A restrictive covenant is a document that employers ask employees to sign as part of their contractual paperwork which places restrictions on any employment which the employee takes up once their current employment ends. It need not only be introduced at the start of employment – it may be introduced part way through employment with consultation and agreement with the employee.
They are put in place mainly to safeguard the employer’s interests in terms of protecting the sensitive information that the employee would have been privy to as part of his/her job which is integral to the employer’s company. Such information is considered invaluable to the success of the company and employers often want to take measures to prevent that information being used to their effective detriment by individuals once they are no longer employed by them. Areas that are usually offered such protection in a restrictive covenant are the industry knowledge gained by the employee whilst with the employer; the current client base, any prospective clients and also current employees.
What does a restrictive covenant do?
The practical effects of a carefully drafted restrictive covenant are:
Non-solicitation: the employee is prevented from approaching current clients of the employer or prospective clients (who have already been approached by the employer) to conduct the same business, either on their own account or as part of a competing business, as that conducted by the employer;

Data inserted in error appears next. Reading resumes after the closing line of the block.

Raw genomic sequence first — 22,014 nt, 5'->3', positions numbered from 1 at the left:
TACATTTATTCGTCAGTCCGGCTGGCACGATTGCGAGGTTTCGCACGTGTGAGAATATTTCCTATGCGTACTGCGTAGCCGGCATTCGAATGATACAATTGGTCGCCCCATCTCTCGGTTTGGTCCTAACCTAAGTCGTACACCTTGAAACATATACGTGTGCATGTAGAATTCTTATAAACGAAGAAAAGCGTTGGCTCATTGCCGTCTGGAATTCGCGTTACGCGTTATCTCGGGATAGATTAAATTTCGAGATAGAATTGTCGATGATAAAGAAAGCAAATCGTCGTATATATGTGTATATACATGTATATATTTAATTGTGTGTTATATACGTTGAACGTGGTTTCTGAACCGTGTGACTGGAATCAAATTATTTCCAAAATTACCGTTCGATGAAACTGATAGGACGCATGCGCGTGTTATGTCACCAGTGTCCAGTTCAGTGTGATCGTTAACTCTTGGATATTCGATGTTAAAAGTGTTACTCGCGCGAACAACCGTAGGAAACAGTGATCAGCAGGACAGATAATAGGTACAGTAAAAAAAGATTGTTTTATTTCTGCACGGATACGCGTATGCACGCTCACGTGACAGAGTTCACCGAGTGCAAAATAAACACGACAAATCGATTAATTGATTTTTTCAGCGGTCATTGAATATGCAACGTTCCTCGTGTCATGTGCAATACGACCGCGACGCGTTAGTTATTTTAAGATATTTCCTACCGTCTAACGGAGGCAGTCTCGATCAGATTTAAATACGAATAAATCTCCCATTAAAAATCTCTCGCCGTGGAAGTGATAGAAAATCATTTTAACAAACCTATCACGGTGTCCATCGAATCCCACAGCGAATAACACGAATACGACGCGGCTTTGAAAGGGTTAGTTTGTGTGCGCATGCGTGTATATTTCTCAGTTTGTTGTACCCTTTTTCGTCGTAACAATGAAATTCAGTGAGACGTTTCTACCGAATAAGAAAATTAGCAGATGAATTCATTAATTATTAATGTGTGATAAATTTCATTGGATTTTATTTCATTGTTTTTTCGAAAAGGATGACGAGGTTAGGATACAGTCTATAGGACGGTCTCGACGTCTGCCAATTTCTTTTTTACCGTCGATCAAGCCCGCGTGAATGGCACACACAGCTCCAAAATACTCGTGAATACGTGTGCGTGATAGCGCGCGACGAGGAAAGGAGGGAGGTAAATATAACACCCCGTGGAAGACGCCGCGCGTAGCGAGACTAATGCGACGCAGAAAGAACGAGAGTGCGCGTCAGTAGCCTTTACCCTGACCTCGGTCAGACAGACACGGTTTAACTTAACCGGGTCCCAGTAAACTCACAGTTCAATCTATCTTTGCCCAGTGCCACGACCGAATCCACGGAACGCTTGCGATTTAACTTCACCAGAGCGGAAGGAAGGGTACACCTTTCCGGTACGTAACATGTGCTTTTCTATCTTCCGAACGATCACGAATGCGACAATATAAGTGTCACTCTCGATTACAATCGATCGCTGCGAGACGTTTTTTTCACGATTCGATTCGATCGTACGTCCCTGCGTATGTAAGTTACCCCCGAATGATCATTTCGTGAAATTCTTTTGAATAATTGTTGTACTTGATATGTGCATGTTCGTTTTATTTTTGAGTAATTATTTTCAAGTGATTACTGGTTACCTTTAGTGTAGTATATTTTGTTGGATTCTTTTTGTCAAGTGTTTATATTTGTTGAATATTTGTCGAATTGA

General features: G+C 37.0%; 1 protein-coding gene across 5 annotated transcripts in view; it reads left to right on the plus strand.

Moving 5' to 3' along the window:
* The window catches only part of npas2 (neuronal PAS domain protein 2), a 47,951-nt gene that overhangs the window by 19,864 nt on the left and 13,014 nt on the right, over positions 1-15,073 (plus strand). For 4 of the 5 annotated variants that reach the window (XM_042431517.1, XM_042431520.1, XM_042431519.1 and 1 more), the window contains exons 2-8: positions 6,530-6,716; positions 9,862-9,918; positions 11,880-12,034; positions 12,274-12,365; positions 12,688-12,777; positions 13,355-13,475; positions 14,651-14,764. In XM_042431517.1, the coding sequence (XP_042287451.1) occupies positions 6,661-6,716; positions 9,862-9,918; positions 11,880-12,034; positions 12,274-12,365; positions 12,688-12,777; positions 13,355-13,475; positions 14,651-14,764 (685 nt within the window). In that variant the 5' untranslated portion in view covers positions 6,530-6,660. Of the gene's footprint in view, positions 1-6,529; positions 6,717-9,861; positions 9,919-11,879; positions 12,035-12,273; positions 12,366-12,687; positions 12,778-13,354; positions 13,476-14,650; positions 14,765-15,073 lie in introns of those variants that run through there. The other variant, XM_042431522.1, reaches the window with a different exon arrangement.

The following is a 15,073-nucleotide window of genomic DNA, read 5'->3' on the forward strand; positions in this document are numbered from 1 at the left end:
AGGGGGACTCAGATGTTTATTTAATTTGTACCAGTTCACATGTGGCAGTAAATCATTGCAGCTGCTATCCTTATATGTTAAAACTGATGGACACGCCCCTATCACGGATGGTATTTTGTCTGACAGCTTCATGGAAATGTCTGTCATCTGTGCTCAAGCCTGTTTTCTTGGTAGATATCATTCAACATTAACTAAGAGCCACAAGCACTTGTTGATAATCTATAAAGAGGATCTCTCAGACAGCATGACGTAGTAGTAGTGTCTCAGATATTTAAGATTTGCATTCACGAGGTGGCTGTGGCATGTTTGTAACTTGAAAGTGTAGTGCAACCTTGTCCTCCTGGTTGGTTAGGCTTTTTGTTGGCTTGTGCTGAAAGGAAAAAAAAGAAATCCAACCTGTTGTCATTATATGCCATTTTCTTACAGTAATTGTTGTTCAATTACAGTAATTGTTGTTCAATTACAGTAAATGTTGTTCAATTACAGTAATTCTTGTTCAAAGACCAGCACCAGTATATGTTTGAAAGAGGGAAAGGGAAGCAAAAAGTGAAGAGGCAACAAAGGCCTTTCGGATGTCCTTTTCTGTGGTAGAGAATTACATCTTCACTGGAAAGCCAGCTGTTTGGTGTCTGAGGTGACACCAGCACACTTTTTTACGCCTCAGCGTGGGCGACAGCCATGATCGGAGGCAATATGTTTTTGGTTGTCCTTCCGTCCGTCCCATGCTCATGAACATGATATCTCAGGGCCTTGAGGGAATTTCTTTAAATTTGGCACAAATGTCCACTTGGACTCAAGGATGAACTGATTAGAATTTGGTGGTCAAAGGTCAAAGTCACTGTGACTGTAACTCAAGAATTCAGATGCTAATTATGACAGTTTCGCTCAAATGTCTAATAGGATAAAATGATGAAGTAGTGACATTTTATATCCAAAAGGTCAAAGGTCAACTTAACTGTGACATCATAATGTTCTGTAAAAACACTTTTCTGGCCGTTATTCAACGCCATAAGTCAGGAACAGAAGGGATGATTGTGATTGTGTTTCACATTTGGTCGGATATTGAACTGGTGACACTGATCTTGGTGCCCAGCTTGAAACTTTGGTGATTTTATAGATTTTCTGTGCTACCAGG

Non-competition: the employee is prevented from conducting the same business, either on their own account or as part of a competing business, as that conducted by the employer;
Non-dealing: this is similar to non solicitation but prevents the employee from dealing with the employer’s clients whosoever has initiated the contact between the parties;
Non-poaching: the employee is prevented from poaching employees of the employer.
All of these restrictions are placed on the employee in respect of a limited time period post termination. This time period will differ from employer to employer, but is often for no longer than 12 months. Occasionally a restrictive covenant will restrict an employee’s future employment in terms of geographical location by stating that that employment cannot be taken up, within the designated time period, within a given radius – measured in miles/ kilometres – from the employer’s premises.
Employers do not have free will to construct restrictive covenants as they wish. In order for a restrictive covenant to be valid in the courts, it must be considered to be reasonable so cannot place a blanket restriction on the employee’s future employment. The time period and/or the geographical radius within which the restrictions are placed must not be unrealistically wide and therefore each employer should consider carefully the parameters they will include taking into consideration where in the UK they are situated and their particular industry.
The seniority of the particular employee should also be a factor in deciding the parameters because it is likely that more senior employees will have access to more sensitive information than employees further down the line.
A restrictive covenant is legally binding document which the employer may enforce though the courts if it is alleged that the employee has breached it. Enforcement will take place through the civil courts, rather than an Employment Tribunal, and if the employer is claiming damages, he should be able to show that his company has suffered financial loss from the breach.
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